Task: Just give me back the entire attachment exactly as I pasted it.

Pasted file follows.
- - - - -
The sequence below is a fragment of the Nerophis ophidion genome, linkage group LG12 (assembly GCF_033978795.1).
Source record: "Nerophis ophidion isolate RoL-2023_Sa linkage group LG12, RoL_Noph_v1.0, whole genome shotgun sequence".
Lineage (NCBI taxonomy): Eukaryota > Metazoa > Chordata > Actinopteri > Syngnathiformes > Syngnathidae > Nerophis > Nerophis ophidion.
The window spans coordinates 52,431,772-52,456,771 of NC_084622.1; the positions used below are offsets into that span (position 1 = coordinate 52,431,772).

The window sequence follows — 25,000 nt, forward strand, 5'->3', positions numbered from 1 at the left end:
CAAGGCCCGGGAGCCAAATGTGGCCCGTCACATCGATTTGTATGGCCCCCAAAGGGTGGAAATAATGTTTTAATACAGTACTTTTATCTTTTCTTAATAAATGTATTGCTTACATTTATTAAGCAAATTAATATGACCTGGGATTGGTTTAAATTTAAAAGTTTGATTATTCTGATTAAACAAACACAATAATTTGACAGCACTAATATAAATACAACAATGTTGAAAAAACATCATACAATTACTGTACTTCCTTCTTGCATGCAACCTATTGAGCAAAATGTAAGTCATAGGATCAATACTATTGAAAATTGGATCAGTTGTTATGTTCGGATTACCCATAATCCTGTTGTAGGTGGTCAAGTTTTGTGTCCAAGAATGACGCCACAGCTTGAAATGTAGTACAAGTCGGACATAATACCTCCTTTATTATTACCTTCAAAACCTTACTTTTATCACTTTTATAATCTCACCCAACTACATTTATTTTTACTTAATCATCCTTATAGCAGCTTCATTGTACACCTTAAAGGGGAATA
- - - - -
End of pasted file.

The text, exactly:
The sequence below is a fragment of the Nerophis ophidion genome, linkage group LG12 (assembly GCF_033978795.1).
Source record: "Nerophis ophidion isolate RoL-2023_Sa linkage group LG12, RoL_Noph_v1.0, whole genome shotgun sequence".
Lineage (NCBI taxonomy): Eukaryota > Metazoa > Chordata > Actinopteri > Syngnathiformes > Syngnathidae > Nerophis > Nerophis ophidion.
The window spans coordinates 52,431,772-52,456,771 of NC_084622.1; the positions used below are offsets into that span (position 1 = coordinate 52,431,772).

The window sequence follows — 25,000 nt, forward strand, 5'->3', positions numbered from 1 at the left end:
CAAGGCCCGGGAGCCAAATGTGGCCCGTCACATCGATTTGTATGGCCCCCAAAGGGTGGAAATAATGTTTTAATACAGTACTTTTATCTTTTCTTAATAAATGTATTGCTTACATTTATTAAGCAAATTAATATGACCTGGGATTGGTTTAAATTTAAAAGTTTGATTATTCTGATTAAACAAACACAATAATTTGACAGCACTAATATAAATACAACAATGTTGAAAAAACATCATACAATTACTGTACTTCCTTCTTGCATGCAACCTATTGAGCAAAATGTAAGTCATAGGATCAATACTATTGAAAATTGGATCAGTTGTTATGTTCGGATTACCCATAATCCTGTTGTAGGTGGTCAAGTTTTGTGTCCAAGAATGACGCCACAGCTTGAAATGTAGTACAAGTCGGACATAATACCTCCTTTATTATTACCTTCAAAACCTTACTTTTATCACTTTTATAATCTCACCCAACTACATTTATTTTTACTTAATCATCCTTATAGCAGCTTCATTGTACACCTTAAAGGGGAATA